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Trudeau to extend flagship emergency wage subsidy to next summer as biggest provinces hit second wave of COVID-19

Governor General Julie Payette leaves with Prime Minister Justin Trudeau after the throne speech in the Senate chamber in Ottawa, September 23, 2020.
Governor General Julie Payette leaves with Prime Minister Justin Trudeau after the throne speech in the Senate chamber in Ottawa, September 23, 2020.

OTTAWA – The Trudeau government will extend its flagship and costly emergency wage subsidy program for nearly another year as it promises to restore employment in Canada to pre-pandemic levels.

“The economic impact of COVID-19 on Canadians has already been worse than the 2008 financial crisis. These consequences will not be short-lived. This is not the time for austerity,” said the throne speech, delivered a month after Prime Minister Justin Trudeau prorogued Parliament.

One of the main promises made by the government to Canadian workers and business was to launch a campaign to “create” over one million jobs in the hopes of restoring employment numbers to pre-pandemic levels.

And one of the key levers is extending the Canada Emergency Wage Subsidy (CEWS) well past its planned December deadline (which was already a nearly six-month stretch from the original deadline when the program was first launched in May).

Originally, CEWS promised to pay 75 per cent of an eligible employee’s salary if their employer could show that their revenues had dropped at least 30 per cent over a particular month due to the pandemic.

In July, the program was extended until December, and the eligibility criteria was changed to make it easier to access the subsidies, which become less generous over the months.

This time, the throne speech was extremely scarce on details about the CEWS extension, going only so far as saying that it would be extended “right through to next summer.”

“The government will work with businesses and labour to ensure the program meets the needs of the health and economic situation as it evolves,” said Canada’s Gov. Gen. Julie Payette in the throne speech.

To date, CEWS has paid out over $35.3 billion to just over 312,000 unique corporate applicants since it was formally launched last May. According to the government’s data, at least 3.5 million employees’ wages have been supported up to date.

Despite the lack of information regarding the extension, the Canadian business community breathed a significant sigh of relief on Wednesday.

But industry groups warn that the devil is in the details when it comes to predicting if CEWS will be more successful in the future than it has to date. The government had originally planned for CEWS to dole out over $80 billion in aid over the first four months, as opposed to the current $35 billion over half a year.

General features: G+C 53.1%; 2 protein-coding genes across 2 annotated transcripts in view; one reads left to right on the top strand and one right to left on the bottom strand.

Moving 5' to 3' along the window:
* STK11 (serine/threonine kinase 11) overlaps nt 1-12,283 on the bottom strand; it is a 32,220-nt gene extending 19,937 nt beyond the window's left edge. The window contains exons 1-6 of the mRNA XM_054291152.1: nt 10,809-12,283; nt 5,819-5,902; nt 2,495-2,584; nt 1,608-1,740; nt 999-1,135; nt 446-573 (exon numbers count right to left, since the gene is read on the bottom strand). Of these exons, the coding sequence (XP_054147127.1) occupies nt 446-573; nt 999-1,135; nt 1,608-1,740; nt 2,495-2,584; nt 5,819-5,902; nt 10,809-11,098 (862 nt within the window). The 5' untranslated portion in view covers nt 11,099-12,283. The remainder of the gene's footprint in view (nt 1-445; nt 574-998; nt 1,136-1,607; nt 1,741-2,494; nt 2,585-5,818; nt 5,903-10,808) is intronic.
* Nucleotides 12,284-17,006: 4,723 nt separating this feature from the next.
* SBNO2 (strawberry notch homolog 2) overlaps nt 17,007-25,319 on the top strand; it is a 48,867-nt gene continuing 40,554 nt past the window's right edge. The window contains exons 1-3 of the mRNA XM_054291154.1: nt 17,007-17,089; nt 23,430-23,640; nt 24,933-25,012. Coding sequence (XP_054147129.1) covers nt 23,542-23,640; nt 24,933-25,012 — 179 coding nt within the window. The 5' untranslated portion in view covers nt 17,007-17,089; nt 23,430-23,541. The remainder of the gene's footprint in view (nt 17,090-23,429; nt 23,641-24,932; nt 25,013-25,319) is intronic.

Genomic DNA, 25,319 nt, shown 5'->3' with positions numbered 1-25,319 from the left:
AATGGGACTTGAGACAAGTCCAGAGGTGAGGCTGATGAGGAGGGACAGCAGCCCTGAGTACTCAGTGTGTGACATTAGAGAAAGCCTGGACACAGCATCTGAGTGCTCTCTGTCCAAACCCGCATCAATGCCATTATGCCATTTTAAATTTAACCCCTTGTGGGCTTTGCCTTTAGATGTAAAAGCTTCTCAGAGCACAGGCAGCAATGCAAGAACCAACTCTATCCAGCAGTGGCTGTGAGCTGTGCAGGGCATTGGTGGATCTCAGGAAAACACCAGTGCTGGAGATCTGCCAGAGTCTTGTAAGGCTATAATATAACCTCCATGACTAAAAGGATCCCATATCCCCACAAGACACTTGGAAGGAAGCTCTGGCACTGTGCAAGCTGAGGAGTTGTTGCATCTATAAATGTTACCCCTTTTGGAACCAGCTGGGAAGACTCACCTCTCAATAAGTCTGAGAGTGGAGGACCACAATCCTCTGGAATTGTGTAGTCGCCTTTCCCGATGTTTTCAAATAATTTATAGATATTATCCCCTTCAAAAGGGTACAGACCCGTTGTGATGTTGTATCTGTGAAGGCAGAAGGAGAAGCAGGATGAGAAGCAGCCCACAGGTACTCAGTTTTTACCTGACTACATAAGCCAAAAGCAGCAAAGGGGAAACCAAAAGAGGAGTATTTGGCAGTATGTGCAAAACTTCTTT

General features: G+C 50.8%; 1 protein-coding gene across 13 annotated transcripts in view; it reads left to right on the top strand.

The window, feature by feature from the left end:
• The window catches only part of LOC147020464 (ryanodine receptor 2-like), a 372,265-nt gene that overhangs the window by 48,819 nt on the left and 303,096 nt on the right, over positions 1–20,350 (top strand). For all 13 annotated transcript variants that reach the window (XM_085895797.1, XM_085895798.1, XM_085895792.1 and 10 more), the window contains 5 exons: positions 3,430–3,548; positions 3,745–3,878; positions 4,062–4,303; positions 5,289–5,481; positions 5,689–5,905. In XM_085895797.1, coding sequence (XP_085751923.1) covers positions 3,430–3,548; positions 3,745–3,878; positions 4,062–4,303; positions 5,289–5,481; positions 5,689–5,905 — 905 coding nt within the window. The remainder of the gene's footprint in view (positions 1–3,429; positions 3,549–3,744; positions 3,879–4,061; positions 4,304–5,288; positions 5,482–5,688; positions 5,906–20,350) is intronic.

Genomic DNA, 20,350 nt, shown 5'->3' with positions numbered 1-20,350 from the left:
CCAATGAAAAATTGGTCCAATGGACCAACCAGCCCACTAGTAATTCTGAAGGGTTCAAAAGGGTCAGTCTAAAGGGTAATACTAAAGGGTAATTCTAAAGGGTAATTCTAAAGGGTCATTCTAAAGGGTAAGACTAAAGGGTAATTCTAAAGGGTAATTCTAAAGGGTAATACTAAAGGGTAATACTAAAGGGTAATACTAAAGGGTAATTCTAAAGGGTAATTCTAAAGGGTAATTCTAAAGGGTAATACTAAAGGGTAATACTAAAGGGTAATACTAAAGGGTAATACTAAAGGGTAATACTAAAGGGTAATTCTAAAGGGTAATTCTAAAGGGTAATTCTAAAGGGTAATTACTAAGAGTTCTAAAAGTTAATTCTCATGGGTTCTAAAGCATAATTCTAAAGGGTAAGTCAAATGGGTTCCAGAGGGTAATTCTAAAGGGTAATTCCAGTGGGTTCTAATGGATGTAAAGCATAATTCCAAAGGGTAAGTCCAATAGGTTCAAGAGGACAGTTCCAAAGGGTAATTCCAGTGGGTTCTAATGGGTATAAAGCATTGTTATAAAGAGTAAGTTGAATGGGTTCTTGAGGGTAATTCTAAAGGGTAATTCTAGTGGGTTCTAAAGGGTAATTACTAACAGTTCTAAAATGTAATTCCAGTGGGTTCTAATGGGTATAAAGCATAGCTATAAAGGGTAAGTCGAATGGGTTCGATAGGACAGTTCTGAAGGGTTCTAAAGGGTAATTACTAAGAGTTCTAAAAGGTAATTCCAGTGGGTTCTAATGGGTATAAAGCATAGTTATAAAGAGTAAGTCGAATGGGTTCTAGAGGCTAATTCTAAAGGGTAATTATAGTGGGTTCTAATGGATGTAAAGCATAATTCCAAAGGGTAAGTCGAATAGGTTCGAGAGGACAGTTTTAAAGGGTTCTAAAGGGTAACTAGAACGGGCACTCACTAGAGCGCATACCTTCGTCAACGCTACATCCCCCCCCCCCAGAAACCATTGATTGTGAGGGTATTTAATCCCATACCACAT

“This is really good news. This is what we need,” said Leah Nord, senior director at the Canadian Chamber of Commerce. “The wage subsidy is going to allow our businesses to get over this hump, then to remain open, and then thrive afterward.”

For Dan Kelly, president and CEO of the Canadian Federation of Independent Business (CFIB), keeping the wage subsidy around for longer means that many businesses won’t be forced to lay off their employees again if the current second wave of COVID-19 leads to more forced closures.

“But just announcing it is one part of it, the other part is ensuring that it’s actually delivering meaningful support. The existing expansion of the wage subsidy that was announced in July has the subsidy decline really sharply and become almost trivial towards the end. I’m hoping they review that trajectory and the reduction,” Kelly said.

Another significant promise to Canadian workers made by the Trudeau government was to significantly overhaul the country’s Employment Insurance program, which has been described as “obsolete” and “insufficient” for years.

In doing so, the government promised that it would be amended to include workers who would usually not be eligible.

“Over the coming months, the EI system will become the sole delivery mechanism for employment benefits, including for Canadians who did not qualify for EI before the pandemic. This pandemic has shown that Canada needs an EI system for the 21st century, including for the self-employed and those in the gig economy,” Payette said.

But Kelly also said he wondered about the government’s ability to pay for costly aid programs such as CEWS, a concern echoed by the Canadian Taxpayers’ Federation.

“Regrettably, this government appears to want to exploit this health crisis as a pretext to splurge on big-ticket items that we could not even afford before the pandemic,” said CTF Federal Director Aaron Wudrick. ”Ottawa has a massive deficit so now is the time to focus spending on the highest priorities instead of shopping around for nice-to-haves that simply add to the credit card bill.”

But for the government, that concern seems minor.

“Canadians should not have to choose between health and their job, just like Canadians should not have to take on debt that their government can better shoulder,” said the throne speech.

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Copyright Postmedia Network Inc., 2020

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